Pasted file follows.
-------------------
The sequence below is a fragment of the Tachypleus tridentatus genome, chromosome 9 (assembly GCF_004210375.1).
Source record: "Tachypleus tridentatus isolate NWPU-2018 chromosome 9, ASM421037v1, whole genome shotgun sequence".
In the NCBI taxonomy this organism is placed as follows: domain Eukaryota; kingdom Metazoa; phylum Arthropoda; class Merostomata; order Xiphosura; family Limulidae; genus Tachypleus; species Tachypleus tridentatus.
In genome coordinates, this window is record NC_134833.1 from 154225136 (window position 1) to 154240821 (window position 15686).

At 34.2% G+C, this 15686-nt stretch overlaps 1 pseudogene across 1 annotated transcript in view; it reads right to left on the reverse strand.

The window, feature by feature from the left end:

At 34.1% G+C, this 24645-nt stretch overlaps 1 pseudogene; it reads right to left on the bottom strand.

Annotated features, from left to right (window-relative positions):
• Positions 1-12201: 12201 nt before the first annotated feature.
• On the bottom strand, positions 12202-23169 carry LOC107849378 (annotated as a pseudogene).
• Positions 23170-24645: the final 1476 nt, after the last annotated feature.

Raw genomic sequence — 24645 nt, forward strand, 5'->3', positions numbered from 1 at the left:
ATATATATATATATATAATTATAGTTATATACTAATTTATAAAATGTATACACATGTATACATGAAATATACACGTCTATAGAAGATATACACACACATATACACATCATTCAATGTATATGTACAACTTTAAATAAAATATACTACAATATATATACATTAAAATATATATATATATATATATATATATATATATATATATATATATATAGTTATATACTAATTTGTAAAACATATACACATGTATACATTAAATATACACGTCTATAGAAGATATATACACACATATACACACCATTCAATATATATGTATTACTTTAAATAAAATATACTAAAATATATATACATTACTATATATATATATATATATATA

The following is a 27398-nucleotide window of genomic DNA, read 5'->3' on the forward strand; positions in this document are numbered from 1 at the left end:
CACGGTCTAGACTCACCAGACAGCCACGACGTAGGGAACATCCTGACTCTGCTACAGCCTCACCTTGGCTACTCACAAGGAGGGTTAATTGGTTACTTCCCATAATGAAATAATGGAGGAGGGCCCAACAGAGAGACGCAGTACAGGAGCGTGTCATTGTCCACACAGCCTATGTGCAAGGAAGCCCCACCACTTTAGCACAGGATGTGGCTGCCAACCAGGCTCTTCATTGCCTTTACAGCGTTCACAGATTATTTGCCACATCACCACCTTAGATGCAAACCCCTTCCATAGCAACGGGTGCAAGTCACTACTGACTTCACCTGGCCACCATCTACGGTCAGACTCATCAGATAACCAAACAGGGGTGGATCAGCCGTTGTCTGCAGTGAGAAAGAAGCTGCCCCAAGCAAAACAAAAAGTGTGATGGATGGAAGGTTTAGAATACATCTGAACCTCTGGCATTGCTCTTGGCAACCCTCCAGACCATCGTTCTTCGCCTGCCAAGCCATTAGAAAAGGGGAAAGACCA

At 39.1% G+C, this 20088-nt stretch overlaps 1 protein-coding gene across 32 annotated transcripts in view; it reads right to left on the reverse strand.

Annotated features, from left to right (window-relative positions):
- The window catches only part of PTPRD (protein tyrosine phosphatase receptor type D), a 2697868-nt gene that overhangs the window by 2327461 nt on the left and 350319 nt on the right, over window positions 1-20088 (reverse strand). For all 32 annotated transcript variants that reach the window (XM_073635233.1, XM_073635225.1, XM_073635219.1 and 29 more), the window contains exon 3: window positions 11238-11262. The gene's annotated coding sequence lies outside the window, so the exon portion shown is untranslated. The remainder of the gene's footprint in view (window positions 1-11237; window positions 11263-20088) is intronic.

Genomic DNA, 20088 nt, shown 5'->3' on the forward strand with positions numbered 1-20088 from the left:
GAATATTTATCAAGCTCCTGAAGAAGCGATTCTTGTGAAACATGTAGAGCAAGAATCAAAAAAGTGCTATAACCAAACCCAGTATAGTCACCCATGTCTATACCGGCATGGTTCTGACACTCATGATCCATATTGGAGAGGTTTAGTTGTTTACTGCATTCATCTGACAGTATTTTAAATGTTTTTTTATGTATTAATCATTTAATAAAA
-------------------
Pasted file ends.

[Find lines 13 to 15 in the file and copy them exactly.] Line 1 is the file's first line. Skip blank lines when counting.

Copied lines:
ATATATATATATATATAATTATAGTTATATACTAATTTATAAAATGTATACACATGTATACATGAAATATACACGTCTATAGAAGATATACACACACATATACACATCATTCAATGTATATGTACAACTTTAAATAAAATATACTACAATATATATACATTAAAATATATATATATATATATATATATATATATATATATATATATATATAGTTATATACTAATTTGTAAAACATATACACATGTATACATTAAATATACACGTCTATAGAAGATATATACACACATATACACACCATTCAATATATATGTATTACTTTAAATAAAATATACTAAAATATATATACATTACTATATATATATATATATATATA

The following is a 27398-nucleotide window of genomic DNA, read 5'->3' on the forward strand; positions in this document are numbered from 1 at the left end:
CACGGTCTAGACTCACCAGACAGCCACGACGTAGGGAACATCCTGACTCTGCTACAGCCTCACCTTGGCTACTCACAAGGAGGGTTAATTGGTTACTTCCCATAATGAAATAATGGAGGAGGGCCCAACAGAGAGACGCAGTACAGGAGCGTGTCATTGTCCACACAGCCTATGTGCAAGGAAGCCCCACCACTTTAGCACAGGATGTGGCTGCCAACCAGGCTCTTCATTGCCTTTACAGCGTTCACAGATTATTTGCCACATCACCACCTTAGATGCAAACCCCTTCCATAGCAACGGGTGCAAGTCACTACTGACTTCACCTGGCCACCATCTACGGTCAGACTCATCAGATAACCAAACAGGGGTGGATCAGCCGTTGTCTGCAGTGAGAAAGAAGCTGCCCCAAGCAAAACAAAAAGTGTGATGGATGGAAGGTTTAGAATACATCTGAACCTCTGGCATTGCTCTTGGCAACCCTCCAGACCATCGTTCTTCGCCTGCCAAGCCATTAGAAAAGGGGAAAGACCA